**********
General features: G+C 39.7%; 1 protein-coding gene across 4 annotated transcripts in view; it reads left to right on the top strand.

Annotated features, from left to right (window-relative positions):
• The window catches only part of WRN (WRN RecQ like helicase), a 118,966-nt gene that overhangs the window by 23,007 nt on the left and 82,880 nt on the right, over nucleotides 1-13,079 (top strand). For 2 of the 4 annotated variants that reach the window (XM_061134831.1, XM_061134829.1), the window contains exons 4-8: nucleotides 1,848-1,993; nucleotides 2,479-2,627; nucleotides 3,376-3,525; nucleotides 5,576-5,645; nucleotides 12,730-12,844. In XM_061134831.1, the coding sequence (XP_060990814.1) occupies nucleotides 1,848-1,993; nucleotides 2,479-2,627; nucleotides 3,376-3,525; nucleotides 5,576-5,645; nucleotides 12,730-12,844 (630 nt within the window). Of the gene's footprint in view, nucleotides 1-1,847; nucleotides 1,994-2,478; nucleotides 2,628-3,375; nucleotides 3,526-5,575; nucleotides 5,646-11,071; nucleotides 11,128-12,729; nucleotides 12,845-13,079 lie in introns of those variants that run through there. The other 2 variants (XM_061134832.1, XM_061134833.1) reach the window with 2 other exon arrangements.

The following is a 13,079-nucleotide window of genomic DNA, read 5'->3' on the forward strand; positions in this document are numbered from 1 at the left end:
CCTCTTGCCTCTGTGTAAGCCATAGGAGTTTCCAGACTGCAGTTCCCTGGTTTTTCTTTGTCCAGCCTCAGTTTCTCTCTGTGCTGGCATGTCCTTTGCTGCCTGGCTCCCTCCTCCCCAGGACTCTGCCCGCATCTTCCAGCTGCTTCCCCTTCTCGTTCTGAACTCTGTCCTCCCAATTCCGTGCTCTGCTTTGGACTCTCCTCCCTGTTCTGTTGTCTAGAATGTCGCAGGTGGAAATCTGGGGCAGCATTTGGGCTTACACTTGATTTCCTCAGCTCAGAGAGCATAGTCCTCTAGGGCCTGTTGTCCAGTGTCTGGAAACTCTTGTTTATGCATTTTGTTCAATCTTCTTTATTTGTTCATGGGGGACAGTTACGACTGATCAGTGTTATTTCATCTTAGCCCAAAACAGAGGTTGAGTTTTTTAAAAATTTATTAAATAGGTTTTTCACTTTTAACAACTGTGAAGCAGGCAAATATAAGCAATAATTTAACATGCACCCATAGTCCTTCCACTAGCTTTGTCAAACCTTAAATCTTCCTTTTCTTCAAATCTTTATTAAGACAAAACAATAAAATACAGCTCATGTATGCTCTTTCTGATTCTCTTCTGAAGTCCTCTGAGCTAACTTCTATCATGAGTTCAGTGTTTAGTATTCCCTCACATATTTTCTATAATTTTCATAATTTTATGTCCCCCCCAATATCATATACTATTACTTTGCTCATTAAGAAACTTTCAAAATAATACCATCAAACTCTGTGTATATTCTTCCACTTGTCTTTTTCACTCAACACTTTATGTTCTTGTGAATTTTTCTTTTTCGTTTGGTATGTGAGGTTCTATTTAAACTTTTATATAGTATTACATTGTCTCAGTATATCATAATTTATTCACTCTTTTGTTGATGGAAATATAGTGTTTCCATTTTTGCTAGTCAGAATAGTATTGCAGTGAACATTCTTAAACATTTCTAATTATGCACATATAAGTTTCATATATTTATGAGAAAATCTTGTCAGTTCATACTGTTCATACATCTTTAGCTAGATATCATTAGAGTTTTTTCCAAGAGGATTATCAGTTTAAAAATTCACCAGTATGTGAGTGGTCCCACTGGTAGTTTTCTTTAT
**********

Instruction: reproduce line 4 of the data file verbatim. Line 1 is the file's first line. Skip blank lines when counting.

The following is a 13,079-nucleotide window of genomic DNA, read 5'->3' on the forward strand; positions in this document are numbered from 1 at the left end: